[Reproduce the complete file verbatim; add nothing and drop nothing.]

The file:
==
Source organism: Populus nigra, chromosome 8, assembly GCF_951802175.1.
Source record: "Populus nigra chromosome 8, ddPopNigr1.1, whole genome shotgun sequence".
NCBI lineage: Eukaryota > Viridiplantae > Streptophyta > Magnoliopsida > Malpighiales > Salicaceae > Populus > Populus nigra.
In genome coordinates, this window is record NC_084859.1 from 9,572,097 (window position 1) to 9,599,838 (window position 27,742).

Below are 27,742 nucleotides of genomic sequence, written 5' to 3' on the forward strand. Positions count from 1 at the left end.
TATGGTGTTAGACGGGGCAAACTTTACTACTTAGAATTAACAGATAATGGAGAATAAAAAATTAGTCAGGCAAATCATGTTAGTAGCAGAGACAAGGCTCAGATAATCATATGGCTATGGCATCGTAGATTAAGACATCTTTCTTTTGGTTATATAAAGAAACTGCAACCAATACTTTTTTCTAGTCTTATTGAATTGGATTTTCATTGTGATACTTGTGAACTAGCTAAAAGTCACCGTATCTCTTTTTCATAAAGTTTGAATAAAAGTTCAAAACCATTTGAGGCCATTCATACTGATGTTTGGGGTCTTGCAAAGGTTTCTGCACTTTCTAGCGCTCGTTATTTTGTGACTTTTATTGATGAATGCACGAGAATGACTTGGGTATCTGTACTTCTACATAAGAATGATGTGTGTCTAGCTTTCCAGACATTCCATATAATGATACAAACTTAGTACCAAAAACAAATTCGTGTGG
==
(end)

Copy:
Source organism: Populus nigra, chromosome 8, assembly GCF_951802175.1.
Source record: "Populus nigra chromosome 8, ddPopNigr1.1, whole genome shotgun sequence".
NCBI lineage: Eukaryota > Viridiplantae > Streptophyta > Magnoliopsida > Malpighiales > Salicaceae > Populus > Populus nigra.
In genome coordinates, this window is record NC_084859.1 from 9,572,097 (window position 1) to 9,599,838 (window position 27,742).

Below are 27,742 nucleotides of genomic sequence, written 5' to 3' on the forward strand. Positions count from 1 at the left end.
TATGGTGTTAGACGGGGCAAACTTTACTACTTAGAATTAACAGATAATGGAGAATAAAAAATTAGTCAGGCAAATCATGTTAGTAGCAGAGACAAGGCTCAGATAATCATATGGCTATGGCATCGTAGATTAAGACATCTTTCTTTTGGTTATATAAAGAAACTGCAACCAATACTTTTTTCTAGTCTTATTGAATTGGATTTTCATTGTGATACTTGTGAACTAGCTAAAAGTCACCGTATCTCTTTTTCATAAAGTTTGAATAAAAGTTCAAAACCATTTGAGGCCATTCATACTGATGTTTGGGGTCTTGCAAAGGTTTCTGCACTTTCTAGCGCTCGTTATTTTGTGACTTTTATTGATGAATGCACGAGAATGACTTGGGTATCTGTACTTCTACATAAGAATGATGTGTGTCTAGCTTTCCAGACATTCCATATAATGATACAAACTTAGTACCAAAAACAAATTCGTGTGG